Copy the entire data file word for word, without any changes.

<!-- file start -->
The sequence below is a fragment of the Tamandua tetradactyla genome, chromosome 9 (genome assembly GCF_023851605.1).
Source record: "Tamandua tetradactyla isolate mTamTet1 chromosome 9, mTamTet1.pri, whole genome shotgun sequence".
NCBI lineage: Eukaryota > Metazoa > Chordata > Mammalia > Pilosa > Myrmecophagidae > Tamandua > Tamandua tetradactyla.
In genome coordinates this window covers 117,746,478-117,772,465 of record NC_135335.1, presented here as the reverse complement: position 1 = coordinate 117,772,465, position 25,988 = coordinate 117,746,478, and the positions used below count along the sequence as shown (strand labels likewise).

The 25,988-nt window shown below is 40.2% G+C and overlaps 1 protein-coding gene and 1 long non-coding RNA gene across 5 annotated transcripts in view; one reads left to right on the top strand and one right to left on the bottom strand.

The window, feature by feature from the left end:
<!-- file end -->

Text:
The sequence below is a fragment of the Tamandua tetradactyla genome, chromosome 9 (genome assembly GCF_023851605.1).
Source record: "Tamandua tetradactyla isolate mTamTet1 chromosome 9, mTamTet1.pri, whole genome shotgun sequence".
NCBI lineage: Eukaryota > Metazoa > Chordata > Mammalia > Pilosa > Myrmecophagidae > Tamandua > Tamandua tetradactyla.
In genome coordinates this window covers 117,746,478-117,772,465 of record NC_135335.1, presented here as the reverse complement: position 1 = coordinate 117,772,465, position 25,988 = coordinate 117,746,478, and the positions used below count along the sequence as shown (strand labels likewise).

The 25,988-nt window shown below is 40.2% G+C and overlaps 1 protein-coding gene and 1 long non-coding RNA gene across 5 annotated transcripts in view; one reads left to right on the top strand and one right to left on the bottom strand.

The window, feature by feature from the left end: